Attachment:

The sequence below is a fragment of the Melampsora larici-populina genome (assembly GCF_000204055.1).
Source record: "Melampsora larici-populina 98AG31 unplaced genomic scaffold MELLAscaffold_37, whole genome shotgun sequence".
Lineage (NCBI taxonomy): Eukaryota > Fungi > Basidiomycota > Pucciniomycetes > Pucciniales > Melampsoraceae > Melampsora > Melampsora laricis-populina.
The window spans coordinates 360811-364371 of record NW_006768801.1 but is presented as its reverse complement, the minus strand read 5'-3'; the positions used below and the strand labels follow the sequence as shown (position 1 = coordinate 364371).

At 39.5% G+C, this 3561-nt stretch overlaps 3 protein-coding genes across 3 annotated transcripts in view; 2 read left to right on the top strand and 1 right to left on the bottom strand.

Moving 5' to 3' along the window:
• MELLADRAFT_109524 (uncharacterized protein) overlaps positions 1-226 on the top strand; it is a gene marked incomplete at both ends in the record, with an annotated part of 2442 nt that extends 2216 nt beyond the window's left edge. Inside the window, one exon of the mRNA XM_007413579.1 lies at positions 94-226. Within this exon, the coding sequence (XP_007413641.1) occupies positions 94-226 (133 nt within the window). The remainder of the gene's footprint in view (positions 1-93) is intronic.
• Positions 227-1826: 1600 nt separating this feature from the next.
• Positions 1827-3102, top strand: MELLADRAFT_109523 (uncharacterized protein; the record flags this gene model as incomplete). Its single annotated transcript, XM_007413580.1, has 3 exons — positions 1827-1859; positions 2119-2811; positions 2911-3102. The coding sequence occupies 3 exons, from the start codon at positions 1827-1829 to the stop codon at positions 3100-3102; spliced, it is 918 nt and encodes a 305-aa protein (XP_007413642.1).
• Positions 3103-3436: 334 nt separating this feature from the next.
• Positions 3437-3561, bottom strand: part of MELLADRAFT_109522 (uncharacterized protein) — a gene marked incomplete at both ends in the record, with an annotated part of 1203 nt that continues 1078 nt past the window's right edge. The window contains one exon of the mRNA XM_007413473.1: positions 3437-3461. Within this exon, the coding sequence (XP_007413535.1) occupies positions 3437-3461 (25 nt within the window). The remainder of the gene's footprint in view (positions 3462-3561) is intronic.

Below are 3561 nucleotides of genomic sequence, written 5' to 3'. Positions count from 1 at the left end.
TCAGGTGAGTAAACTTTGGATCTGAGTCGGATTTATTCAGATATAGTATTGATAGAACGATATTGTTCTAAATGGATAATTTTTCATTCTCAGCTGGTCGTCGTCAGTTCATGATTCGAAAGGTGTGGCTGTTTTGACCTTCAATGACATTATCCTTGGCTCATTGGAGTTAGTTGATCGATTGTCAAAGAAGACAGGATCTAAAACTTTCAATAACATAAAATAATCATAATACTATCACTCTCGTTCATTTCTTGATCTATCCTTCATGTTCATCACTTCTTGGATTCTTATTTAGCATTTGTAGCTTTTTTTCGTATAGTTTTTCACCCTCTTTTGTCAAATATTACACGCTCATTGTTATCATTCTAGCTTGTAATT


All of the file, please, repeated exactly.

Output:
The sequence below is a fragment of the Melampsora larici-populina genome (assembly GCF_000204055.1).
Source record: "Melampsora larici-populina 98AG31 unplaced genomic scaffold MELLAscaffold_37, whole genome shotgun sequence".
Lineage (NCBI taxonomy): Eukaryota > Fungi > Basidiomycota > Pucciniomycetes > Pucciniales > Melampsoraceae > Melampsora > Melampsora laricis-populina.
The window spans coordinates 360811-364371 of record NW_006768801.1 but is presented as its reverse complement, the minus strand read 5'-3'; the positions used below and the strand labels follow the sequence as shown (position 1 = coordinate 364371).

At 39.5% G+C, this 3561-nt stretch overlaps 3 protein-coding genes across 3 annotated transcripts in view; 2 read left to right on the top strand and 1 right to left on the bottom strand.

Moving 5' to 3' along the window:
• MELLADRAFT_109524 (uncharacterized protein) overlaps positions 1-226 on the top strand; it is a gene marked incomplete at both ends in the record, with an annotated part of 2442 nt that extends 2216 nt beyond the window's left edge. Inside the window, one exon of the mRNA XM_007413579.1 lies at positions 94-226. Within this exon, the coding sequence (XP_007413641.1) occupies positions 94-226 (133 nt within the window). The remainder of the gene's footprint in view (positions 1-93) is intronic.
• Positions 227-1826: 1600 nt separating this feature from the next.
• Positions 1827-3102, top strand: MELLADRAFT_109523 (uncharacterized protein; the record flags this gene model as incomplete). Its single annotated transcript, XM_007413580.1, has 3 exons — positions 1827-1859; positions 2119-2811; positions 2911-3102. The coding sequence occupies 3 exons, from the start codon at positions 1827-1829 to the stop codon at positions 3100-3102; spliced, it is 918 nt and encodes a 305-aa protein (XP_007413642.1).
• Positions 3103-3436: 334 nt separating this feature from the next.
• Positions 3437-3561, bottom strand: part of MELLADRAFT_109522 (uncharacterized protein) — a gene marked incomplete at both ends in the record, with an annotated part of 1203 nt that continues 1078 nt past the window's right edge. The window contains one exon of the mRNA XM_007413473.1: positions 3437-3461. Within this exon, the coding sequence (XP_007413535.1) occupies positions 3437-3461 (25 nt within the window). The remainder of the gene's footprint in view (positions 3462-3561) is intronic.

Below are 3561 nucleotides of genomic sequence, written 5' to 3'. Positions count from 1 at the left end.
TCAGGTGAGTAAACTTTGGATCTGAGTCGGATTTATTCAGATATAGTATTGATAGAACGATATTGTTCTAAATGGATAATTTTTCATTCTCAGCTGGTCGTCGTCAGTTCATGATTCGAAAGGTGTGGCTGTTTTGACCTTCAATGACATTATCCTTGGCTCATTGGAGTTAGTTGATCGATTGTCAAAGAAGACAGGATCTAAAACTTTCAATAACATAAAATAATCATAATACTATCACTCTCGTTCATTTCTTGATCTATCCTTCATGTTCATCACTTCTTGGATTCTTATTTAGCATTTGTAGCTTTTTTTCGTATAGTTTTTCACCCTCTTTTGTCAAATATTACACGCTCATTGTTATCATTCTAGCTTGTAATT